The fellow examined the patient and explained to the intern that the woman had “end stage AIDS” and that excessive intensive care management would be a futile endeavor, and that the ICU beds must be reserved for other patients.

“But she was fine when she came to us, the line we put in caused her downward spiral – she’s not necessarily ‘end stage,’” protested the intern.

The fellow wouldn’t budge, and so the intern was left to manage the patient – now with a resting heart rate of 170 and dropping blood pressure. The intern stayed up all night, aggressively hydrating the woman and administering IV antibiotics with the nursing staff.

The next day the intern called the ICU fellow again, explaining that the patient was getting worse. The ICU fellow responded that he’d already seen the patient and that his decision still stands. The intern called her senior resident, who told her that there was nothing he could do if the ICU fellow didn’t want to admit the patient.

The intern went back to the patient’s room and held her cold, cachectic hand. “How are you feeling?” she asked nervously.

The frail woman turned her head to the intern and whispered simply, “I am so scared.”

The intern decided to call the hospital’s ethics committee to explain the case and ask if it really was appropriate to prevent a young mother from being admitted to the ICU if she had been in reasonable health until her recent admission. The president of the ethics committee reviewed the case immediately, and called the ICU fellow’s attending and required him to admit the patient. Soon thereafter, the patient was wheeled into the ICU, where she was treated aggressively for sepsis and heart failure.

The next day during ICU rounds the attending physician asked for the name of the intern who had insisted on the admission. After hearing the name, he simply replied with a wry smile, “remind me never to f [mess] with her.”

The patient survived the infection and spent mother’s day with her children several weeks later.

This post originally appeared on Dr. Val’s blog at

What the heck is a "rehab doc?" Part 2

- continuation of previous post -

What does a PM&R doc do?

The foundational principle upon which rehabilitation medicine is based, is this: physical modalities (exercise, movement, muscle strengthening) are critical components of achieving the highest level of wellness and functionality. The goal of a PM&R specialist is to maximize a person’s functional ability within the constraints of their physical limitations. So that if a person is an amputee, or has had a spinal cord injury, or stroke – the goal is to make them as independent as possible, using prosthetics, orthotics, adaptive equipment, physical training or family assistance.

The rehab physician works tirelessly to enable the disabled. Whether the patient has temporary (such as after a broken bone) or permanent (such as a spinal cord injury) disability, the rehab doctor wants to seamlessly reintegrate the patient into society, into meaningful work, and into a joyful participation in life to the max.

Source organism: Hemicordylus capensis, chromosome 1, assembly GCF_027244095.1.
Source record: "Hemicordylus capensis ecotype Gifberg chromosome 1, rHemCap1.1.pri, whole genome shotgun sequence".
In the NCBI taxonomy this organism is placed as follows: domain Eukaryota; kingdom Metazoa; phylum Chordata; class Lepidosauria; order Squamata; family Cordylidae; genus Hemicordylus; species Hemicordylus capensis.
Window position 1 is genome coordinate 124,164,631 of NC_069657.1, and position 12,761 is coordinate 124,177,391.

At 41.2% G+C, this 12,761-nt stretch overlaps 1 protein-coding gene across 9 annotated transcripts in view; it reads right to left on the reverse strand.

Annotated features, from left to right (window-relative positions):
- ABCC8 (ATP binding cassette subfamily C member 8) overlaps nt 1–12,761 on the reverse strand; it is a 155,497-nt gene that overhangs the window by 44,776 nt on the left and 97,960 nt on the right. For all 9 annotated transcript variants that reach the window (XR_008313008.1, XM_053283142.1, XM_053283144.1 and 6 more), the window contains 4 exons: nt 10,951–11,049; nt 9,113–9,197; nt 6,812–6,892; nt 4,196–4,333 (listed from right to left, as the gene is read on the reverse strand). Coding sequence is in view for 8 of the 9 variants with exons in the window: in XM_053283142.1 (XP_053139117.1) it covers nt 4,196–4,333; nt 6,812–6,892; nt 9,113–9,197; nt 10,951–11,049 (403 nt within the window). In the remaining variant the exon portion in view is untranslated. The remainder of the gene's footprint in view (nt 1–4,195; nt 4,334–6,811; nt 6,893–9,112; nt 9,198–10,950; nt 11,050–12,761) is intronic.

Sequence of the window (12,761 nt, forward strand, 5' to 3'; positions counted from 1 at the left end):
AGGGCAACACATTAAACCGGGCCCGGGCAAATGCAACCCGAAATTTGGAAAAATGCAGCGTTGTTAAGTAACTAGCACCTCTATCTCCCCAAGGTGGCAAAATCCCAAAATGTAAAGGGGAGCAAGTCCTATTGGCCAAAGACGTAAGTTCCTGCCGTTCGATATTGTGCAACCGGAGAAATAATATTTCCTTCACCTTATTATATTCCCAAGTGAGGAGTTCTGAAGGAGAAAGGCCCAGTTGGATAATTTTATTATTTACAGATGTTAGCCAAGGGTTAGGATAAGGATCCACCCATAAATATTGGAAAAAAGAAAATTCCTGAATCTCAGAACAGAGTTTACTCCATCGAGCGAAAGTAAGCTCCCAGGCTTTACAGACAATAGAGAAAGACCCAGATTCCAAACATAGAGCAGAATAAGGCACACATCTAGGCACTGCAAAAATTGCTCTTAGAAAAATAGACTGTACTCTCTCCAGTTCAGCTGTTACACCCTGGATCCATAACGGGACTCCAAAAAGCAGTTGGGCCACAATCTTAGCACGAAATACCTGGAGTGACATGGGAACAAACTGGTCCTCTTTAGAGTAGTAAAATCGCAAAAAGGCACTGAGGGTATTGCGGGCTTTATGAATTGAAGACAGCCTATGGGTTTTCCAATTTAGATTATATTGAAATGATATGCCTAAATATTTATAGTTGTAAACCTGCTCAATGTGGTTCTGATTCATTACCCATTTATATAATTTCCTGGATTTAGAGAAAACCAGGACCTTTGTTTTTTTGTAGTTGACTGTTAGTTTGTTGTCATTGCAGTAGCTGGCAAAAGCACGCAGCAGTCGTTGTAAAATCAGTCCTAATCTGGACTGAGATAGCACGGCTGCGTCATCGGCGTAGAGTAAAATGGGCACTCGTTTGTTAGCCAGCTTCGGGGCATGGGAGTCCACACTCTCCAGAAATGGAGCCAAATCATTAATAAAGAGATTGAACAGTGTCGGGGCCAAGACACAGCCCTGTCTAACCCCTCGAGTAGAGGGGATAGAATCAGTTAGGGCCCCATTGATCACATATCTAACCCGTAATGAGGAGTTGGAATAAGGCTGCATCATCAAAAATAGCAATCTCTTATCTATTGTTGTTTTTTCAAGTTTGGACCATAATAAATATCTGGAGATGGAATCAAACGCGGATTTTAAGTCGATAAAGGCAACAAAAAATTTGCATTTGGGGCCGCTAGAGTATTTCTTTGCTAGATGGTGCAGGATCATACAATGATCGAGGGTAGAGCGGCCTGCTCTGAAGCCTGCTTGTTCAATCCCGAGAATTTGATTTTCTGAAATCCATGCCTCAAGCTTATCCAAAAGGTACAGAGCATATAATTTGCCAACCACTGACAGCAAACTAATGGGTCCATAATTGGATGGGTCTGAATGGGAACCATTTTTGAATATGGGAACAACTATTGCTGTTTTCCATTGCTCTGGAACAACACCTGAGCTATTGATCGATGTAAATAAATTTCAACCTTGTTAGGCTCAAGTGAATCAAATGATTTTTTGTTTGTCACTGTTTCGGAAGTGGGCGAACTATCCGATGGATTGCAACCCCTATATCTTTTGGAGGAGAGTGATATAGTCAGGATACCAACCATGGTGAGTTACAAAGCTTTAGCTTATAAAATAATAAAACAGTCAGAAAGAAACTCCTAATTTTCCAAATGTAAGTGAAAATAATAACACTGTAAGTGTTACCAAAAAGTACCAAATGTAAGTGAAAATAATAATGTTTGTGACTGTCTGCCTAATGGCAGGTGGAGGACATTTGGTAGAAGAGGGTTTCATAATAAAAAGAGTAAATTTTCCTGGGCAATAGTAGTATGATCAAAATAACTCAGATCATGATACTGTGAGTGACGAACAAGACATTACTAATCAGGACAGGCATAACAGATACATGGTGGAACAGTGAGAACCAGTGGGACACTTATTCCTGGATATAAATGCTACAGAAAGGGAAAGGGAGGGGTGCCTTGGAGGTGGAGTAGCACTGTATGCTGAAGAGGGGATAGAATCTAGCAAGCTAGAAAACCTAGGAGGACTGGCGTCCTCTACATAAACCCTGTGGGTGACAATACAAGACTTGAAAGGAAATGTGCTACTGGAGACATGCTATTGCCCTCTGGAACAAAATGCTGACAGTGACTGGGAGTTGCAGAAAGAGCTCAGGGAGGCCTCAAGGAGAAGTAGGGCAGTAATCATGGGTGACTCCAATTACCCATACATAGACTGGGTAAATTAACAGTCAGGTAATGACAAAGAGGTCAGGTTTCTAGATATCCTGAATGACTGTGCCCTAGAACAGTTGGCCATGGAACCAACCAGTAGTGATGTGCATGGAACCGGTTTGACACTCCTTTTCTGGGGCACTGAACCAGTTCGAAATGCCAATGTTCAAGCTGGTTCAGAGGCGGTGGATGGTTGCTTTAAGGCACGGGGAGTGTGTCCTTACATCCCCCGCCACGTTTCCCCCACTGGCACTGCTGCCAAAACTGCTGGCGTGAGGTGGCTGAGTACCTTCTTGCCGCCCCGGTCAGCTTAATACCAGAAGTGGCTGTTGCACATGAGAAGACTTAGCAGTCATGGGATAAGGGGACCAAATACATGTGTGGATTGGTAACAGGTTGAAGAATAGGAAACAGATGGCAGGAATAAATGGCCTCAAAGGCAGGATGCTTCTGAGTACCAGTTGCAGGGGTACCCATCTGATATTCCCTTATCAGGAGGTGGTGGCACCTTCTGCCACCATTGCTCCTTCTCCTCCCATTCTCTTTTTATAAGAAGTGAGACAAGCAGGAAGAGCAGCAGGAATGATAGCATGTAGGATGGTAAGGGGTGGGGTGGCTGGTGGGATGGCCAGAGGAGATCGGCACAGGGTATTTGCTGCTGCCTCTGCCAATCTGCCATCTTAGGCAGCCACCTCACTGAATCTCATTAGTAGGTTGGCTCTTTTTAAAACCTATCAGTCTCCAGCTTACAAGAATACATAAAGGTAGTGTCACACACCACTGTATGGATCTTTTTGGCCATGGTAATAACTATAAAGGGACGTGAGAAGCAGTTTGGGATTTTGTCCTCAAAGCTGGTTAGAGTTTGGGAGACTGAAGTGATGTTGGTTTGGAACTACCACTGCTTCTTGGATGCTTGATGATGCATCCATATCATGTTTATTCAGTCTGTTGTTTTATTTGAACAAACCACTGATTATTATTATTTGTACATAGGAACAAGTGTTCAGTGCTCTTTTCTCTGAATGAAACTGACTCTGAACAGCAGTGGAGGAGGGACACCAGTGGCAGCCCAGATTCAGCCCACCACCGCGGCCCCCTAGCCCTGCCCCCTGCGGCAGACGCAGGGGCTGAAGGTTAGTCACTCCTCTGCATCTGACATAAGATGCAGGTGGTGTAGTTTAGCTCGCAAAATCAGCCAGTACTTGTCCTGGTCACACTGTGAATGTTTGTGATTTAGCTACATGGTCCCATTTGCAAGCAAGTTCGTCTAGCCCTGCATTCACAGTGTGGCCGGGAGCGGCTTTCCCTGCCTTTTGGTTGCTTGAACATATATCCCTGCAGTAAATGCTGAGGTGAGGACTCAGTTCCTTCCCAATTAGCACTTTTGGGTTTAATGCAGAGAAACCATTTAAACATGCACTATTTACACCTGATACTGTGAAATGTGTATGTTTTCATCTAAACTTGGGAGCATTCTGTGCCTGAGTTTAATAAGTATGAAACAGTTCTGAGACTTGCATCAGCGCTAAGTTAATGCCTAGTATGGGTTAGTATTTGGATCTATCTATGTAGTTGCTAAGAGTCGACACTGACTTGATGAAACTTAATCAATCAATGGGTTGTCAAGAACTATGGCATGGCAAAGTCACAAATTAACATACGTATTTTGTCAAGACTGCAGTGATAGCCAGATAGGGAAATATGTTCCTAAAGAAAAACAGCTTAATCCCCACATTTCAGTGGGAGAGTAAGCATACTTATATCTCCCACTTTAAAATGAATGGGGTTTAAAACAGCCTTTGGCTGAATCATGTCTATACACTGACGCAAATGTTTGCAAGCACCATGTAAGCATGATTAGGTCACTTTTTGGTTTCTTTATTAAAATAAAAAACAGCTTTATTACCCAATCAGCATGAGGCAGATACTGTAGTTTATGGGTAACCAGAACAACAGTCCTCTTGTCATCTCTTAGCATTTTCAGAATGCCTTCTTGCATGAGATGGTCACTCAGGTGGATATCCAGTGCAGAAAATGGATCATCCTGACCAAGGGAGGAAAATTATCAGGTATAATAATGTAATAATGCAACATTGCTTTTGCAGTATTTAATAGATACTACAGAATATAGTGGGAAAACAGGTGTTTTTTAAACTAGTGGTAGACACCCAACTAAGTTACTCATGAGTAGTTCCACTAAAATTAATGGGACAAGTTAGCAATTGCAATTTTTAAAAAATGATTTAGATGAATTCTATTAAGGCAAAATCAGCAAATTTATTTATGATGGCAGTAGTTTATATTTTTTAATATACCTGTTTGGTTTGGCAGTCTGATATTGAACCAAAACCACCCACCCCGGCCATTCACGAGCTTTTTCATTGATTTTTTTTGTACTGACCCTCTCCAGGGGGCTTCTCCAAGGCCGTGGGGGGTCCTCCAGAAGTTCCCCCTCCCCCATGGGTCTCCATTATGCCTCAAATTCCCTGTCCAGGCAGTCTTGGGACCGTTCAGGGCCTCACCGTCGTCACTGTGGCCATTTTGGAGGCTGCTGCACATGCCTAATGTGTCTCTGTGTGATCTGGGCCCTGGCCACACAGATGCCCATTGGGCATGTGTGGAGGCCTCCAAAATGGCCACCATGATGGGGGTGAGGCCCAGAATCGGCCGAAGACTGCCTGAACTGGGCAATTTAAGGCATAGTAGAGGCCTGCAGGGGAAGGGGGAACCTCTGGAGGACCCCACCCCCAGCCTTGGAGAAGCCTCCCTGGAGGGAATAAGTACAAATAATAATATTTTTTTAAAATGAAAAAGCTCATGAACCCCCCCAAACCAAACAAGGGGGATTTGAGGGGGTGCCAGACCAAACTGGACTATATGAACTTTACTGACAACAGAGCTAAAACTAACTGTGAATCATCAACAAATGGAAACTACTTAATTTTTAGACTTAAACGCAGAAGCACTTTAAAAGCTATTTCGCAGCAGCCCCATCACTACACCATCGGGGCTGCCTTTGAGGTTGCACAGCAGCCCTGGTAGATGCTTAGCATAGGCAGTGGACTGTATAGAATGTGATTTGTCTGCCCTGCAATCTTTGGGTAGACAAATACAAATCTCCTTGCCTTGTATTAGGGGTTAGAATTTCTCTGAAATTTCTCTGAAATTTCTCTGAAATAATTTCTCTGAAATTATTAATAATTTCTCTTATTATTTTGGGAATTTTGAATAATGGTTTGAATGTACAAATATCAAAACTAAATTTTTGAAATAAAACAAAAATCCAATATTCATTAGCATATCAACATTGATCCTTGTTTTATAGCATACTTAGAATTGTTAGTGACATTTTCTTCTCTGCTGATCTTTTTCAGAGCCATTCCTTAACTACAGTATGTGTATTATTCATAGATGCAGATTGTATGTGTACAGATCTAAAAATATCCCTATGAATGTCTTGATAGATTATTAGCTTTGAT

PM&R physicians are the ultimate integrative medicine specialists – they practice a combination of physical and medical healing techniques, while leading a team of specialists to help their patients achieve their goals (nurses, social workers, physical therapists, occupational therapists, cognitive therapists and psychologists, speech & language pathologists, prosthetics & orthotics specialists, and more).

I guess I could sum it up like this: when the proverbial Humpty Dumpty “has a great fall,” the surgeons knit his bones back together, the internists maintain his vital signs, but the rehab doc finds him some crutches, teaches him how to walk again, gets him cognitive therapy and counseling, helps him reintegrate into society, and stimulates his progress towards physical independence and emotional wellness.

Why did I choose this “odd ball specialty?”

Well, truthfully, I didn’t hear much about PM&R during medical school. I happened to meet a group of exceptionally happy residents in the hallway one day, and I asked them why they were smiling. (My only experience with residents was that they were tired, bedraggled, ill-tempered and hen-pecked – and this group defied the stereotype).

They explained to me that they were “rehab residents” and that’s why they were happy. That seemed like a non-sequitur to me, so I investigated the specialty in more detail, and became convinced that there was no higher call than to care for the disabled. I had been a home health aid in college, taking care of young adults with cerebral palsy, and I spent my summers at a camp for disabled adults, sponsored by the March of Dimes, so this was familiar territory and seemed to be a good fit for my nurturing temperament.

As we look at Americans’ current medical needs, we don’t see hundreds of thousands of war amputees (though there is a steady trickle coming from the war in Iraq), or polio victims – but what we do see is a population disabled by obesity and its collateral damage: diabetes (with its amputations), heart disease, stroke, severe arthritis, and various pain syndromes.

I believe that Rehabilitation Medicine, as a specialty, should adapt to serve the needs created by this new obesity epidemic. We have always been the masters of physical exercise for healing – now we should apply those principles to help Americans lose weight and keep it off. I couldn’t agree more with Dr. Jim Hill, who believes that dieting leads to weight loss, but exercise leads to weight loss maintenance (the real key to long term health benefits).

As I have argued in the past, America needs to be rehabilitated. And I hope that my work at Revolution Health will contribute to improving the general wellness of our citizens.